But everything changes in seventh grade, starting with a new coach. He's impressed with Russell's height and tells him to try out for the team. To everyone's surprise, he makes the cut. Now Owen is struggling against jealousy, as Russell turns out to have some natural abilities. Russell is worried about losing his old friends and his Masters of the Mind team, but is finding out he enjoys basketball more than he expected. Can the brothers reconcile their differences and work together as a winning team, or will they lose on and off the court?
Now this is a book that takes a pretty basic plot, that's been done plenty of times, and turns it on its head in an awesome way. I loved that the author didn't descent into stereotypes, but kept the story realistic. Russell does have some amazing natural abilities, but he is also really bad at other parts of the game and needs to work hard to get into good physical condition. Owen doesn't suddenly turn out to have some amazing abilities elsewhere. It just so happens that Russell is good at academics and sports and Owen is really only good at sports. Owen isn't a very likable character; he's mean, overbearing, and selfish, but he's completely realistic in his behavior and the alternating viewpoints show how he got to the point of justifying the things he did, even when he knew they were wrong. Russell is a bit too good to believe sometimes, but he becomes a bit more human by the end.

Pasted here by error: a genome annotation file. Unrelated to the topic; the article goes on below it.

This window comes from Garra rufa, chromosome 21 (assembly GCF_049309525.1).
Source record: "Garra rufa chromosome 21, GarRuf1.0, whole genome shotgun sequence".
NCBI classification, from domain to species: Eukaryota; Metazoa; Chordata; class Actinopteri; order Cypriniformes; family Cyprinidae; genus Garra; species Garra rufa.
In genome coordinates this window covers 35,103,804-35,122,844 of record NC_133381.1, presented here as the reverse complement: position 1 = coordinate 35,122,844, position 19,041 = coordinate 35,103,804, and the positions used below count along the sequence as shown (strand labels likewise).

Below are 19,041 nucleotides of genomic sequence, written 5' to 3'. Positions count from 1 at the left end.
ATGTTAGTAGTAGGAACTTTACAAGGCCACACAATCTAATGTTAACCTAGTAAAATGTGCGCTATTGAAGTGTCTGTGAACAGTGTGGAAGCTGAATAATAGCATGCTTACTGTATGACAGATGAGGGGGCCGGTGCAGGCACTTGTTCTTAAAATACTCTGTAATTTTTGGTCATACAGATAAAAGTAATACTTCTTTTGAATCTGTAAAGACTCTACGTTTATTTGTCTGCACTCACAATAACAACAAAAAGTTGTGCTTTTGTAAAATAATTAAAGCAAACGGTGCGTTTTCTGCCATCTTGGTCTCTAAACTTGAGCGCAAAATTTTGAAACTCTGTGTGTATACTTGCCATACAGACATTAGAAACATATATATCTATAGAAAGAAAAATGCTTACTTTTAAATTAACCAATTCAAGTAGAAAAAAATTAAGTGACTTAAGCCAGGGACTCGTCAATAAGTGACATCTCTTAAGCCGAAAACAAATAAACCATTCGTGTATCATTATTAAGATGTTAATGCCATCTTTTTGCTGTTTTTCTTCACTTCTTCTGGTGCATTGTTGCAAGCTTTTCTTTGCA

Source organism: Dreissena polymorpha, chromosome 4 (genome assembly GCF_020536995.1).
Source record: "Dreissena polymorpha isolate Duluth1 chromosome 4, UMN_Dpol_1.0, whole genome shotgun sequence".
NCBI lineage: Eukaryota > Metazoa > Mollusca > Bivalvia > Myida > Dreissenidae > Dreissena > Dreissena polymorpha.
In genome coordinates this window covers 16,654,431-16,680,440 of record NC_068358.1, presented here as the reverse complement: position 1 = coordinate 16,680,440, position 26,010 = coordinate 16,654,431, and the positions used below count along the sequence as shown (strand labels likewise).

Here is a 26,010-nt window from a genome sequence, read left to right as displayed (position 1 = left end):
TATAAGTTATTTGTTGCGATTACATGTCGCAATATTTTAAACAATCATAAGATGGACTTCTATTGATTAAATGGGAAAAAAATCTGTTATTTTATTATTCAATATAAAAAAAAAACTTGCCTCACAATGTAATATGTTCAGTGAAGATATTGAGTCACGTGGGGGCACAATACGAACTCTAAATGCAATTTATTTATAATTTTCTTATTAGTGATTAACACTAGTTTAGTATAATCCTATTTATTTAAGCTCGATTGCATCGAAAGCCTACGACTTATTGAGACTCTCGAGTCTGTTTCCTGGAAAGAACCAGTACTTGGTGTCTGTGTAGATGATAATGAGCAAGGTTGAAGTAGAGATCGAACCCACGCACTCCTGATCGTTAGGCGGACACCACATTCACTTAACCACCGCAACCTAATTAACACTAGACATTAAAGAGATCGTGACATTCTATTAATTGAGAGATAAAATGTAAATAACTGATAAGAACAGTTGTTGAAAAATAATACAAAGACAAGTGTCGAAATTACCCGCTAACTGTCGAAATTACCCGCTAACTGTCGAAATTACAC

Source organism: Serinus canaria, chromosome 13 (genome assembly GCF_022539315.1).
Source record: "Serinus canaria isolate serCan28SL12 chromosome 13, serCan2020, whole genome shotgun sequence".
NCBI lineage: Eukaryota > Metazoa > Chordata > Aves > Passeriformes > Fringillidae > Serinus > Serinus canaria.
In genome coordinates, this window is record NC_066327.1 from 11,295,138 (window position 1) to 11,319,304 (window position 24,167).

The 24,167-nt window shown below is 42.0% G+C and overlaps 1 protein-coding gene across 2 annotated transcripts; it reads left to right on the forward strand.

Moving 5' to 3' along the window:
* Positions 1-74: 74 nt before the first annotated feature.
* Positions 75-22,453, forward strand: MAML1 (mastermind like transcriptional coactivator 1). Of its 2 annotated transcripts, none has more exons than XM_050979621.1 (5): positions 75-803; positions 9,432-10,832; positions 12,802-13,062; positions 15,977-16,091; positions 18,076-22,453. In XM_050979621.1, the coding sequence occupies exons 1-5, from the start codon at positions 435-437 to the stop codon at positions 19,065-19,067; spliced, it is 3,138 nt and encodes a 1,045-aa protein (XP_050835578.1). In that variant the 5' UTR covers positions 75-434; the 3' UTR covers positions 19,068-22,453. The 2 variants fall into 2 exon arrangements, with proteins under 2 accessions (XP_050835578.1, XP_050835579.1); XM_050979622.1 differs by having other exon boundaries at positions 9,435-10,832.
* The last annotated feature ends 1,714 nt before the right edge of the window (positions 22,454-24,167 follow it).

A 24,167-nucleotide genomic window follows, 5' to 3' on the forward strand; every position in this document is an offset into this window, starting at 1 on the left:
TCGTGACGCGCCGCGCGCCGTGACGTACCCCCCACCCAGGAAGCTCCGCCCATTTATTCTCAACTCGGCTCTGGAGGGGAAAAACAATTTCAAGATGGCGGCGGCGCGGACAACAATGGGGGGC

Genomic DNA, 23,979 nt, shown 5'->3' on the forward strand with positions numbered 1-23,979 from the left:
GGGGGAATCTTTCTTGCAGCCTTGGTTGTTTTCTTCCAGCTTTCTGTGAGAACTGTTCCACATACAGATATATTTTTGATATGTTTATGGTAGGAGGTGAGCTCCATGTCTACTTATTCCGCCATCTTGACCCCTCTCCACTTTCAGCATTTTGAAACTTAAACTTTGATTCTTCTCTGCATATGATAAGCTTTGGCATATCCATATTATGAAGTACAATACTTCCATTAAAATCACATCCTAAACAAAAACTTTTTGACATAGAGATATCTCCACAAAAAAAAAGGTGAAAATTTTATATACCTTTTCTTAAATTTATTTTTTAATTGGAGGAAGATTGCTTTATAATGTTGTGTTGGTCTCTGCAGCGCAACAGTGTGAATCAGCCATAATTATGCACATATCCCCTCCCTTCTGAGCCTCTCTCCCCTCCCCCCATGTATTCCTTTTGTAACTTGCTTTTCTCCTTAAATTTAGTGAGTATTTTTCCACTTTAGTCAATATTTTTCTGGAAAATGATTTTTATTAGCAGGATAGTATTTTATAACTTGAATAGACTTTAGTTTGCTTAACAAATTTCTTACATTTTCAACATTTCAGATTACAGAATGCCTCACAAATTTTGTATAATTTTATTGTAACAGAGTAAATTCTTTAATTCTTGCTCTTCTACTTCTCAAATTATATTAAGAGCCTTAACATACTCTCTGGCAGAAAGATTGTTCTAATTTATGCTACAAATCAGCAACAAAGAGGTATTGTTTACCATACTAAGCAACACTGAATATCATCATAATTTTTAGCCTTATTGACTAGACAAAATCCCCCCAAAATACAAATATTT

Verdict: This is a book that will fly off the shelves; funny, realistic, school drama, sports, there's something for everyone. I highly recommend it and am looking forward to adding the sequel, Double Dribble, as well.
ISBN: 9781599909158; Published February 2013 by Bloomsbury; ARC provided by publisher; Added to the library's order list.